French oil giant Total on Wednesday named new bosses to lead one of the world's biggest energy companies after its chief executive was killed in Moscow when his private jet hit a snowplough on takeoff.
Executives decided at an emergency meeting to bring back Thierry Desmarest -- who was both chairman and chief executive at Total from 1995 to 2007 -- as chairman of the group after Christophe de Margerie's death.
Desmarest, who had once prepared De Margerie for the top job, now appears to have been asked to do the same for newly named chief executive Philippe Pouyanne, who currently heads the refining and chemicals division.
He will stay on until the end of 2015 when Pouyanne is expected to be ready to assume the chairman's job as well, ensuring a smooth transition after the sudden death of 63-year-old De Margerie, known by the affectionate nickname "Big Moustache".
Total's shares were down 0.51 percent in early afternoon trade, but had recovered from a low point hit before the new appointments were made. In Moscow, French investigators joined a local team to probe Monday's fatal late night accident, which Russian experts said was caused by criminal negligence on the part of senior airport officials.
Investigators began analysing the black boxes, which record the flight history and conversations in the cockpit. Questions rose over the safety of the Vnukovo airport used often by VIPs, as Russian media reported that an intern was in charge of directing the plane at the time of the crash shortly before midnight.
Three crew members on the executive jet were also killed. The snowplough driver, who was accused by investigators of having been drunk on the job, said he drove on to the runway after losing his bearings.
'Lost my bearings'
He said he could not understand how he drove into the path of the plane, according to a video broadcast Wednesday by Russia's Channel One state television.
Vladimir Martynenko, still wearing his airport uniform, told investigators: "When I lost my bearings, I myself didn't notice when I drove onto the runway -- that is, let's say I drove out."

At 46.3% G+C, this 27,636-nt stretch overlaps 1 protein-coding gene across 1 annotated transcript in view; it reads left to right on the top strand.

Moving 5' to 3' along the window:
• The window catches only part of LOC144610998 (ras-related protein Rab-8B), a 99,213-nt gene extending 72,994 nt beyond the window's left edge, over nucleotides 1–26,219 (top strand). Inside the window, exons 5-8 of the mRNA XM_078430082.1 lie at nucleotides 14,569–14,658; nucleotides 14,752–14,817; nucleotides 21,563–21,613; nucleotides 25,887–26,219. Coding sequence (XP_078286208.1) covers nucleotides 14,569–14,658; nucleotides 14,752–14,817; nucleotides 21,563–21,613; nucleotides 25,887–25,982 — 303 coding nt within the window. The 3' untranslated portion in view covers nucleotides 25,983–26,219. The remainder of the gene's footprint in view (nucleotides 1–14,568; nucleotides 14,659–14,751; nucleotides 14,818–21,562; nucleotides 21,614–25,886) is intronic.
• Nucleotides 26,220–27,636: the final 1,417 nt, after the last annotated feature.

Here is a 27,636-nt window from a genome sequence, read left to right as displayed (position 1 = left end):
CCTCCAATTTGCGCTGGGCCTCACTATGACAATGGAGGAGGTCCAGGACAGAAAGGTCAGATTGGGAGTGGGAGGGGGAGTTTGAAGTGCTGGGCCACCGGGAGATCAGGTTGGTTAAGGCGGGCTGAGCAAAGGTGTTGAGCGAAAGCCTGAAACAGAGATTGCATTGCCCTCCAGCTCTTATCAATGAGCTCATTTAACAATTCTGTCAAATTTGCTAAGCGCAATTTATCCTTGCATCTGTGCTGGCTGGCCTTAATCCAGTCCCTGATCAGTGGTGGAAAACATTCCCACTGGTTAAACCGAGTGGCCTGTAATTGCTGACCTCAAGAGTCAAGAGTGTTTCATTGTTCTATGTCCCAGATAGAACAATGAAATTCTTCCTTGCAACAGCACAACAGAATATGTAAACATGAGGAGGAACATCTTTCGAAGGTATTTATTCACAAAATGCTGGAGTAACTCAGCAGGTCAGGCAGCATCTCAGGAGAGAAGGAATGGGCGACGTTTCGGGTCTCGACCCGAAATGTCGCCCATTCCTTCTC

Investigators had said the driver was drunk, but Martynenko speaks clearly and looks calm in footage, apparently shot on a cellphone. His lawyer told state television that Martynenko does not drink because of a heart condition but could have consumed a remedy that contained "a few drops" of alcohol.
The driver has been detained for 48 hours and a Moscow court was to rule later Wednesday whether he can be formally arrested. Izvestia newspaper quoted a source at Vnukovo airport as saying that a female intern who had qualified at the civil aviation college in the provincial city of Ulyanovsk was put in charge of the flight.
There has been no official confirmation from investigators or the airport. RIA Novosti state news agency quoted an air traffic controller as saying that such novices would always be supervised by a more experienced colleague.
Members of De Margerie's bereaved family are heading to Moscow to bring home his body to be buried in Normandy in northern France.
'Great friend of Russia'
De Margerie had been chief executive of Total since 2007 and spent his entire 40-year career at the group which employs 100,000 people and posted revenues of €189.5 billion in 2013.
A descendant of a family of diplomats and business leaders, De Margerie was the grandson of Pierre Taittinger, founder of the eponymous champagne and the luxury goods dynasty.
Married with three children and highly regarded within the oil industry, he was known for his jolly nature. Not one to shy from controversy, De Margerie was an outspoken critic of Western sanctions against Russia over the Ukraine crisis. Even as relations between the West and Russia deteriorated to the worst since the Cold War, the French oil boss had criticised the sanctions, calling them "a dead-end" and urging "constructive dialogue" instead.
Russian President Vladimir Putin described De Margerie as "a true friend of our country, whom we will remember with the greatest warmth". The value of De Margerie's commitment to business with Russia was highlighted by local media.
"Now Moscow has lost an important informal channel of communications with the political and business elite of Europe," business daily Vedomosti said. Kommersant business daily quoted a source close to Total saying: "In recent times, Christophe de Margerie was practically the only one left in Total who called for developing business in Russia."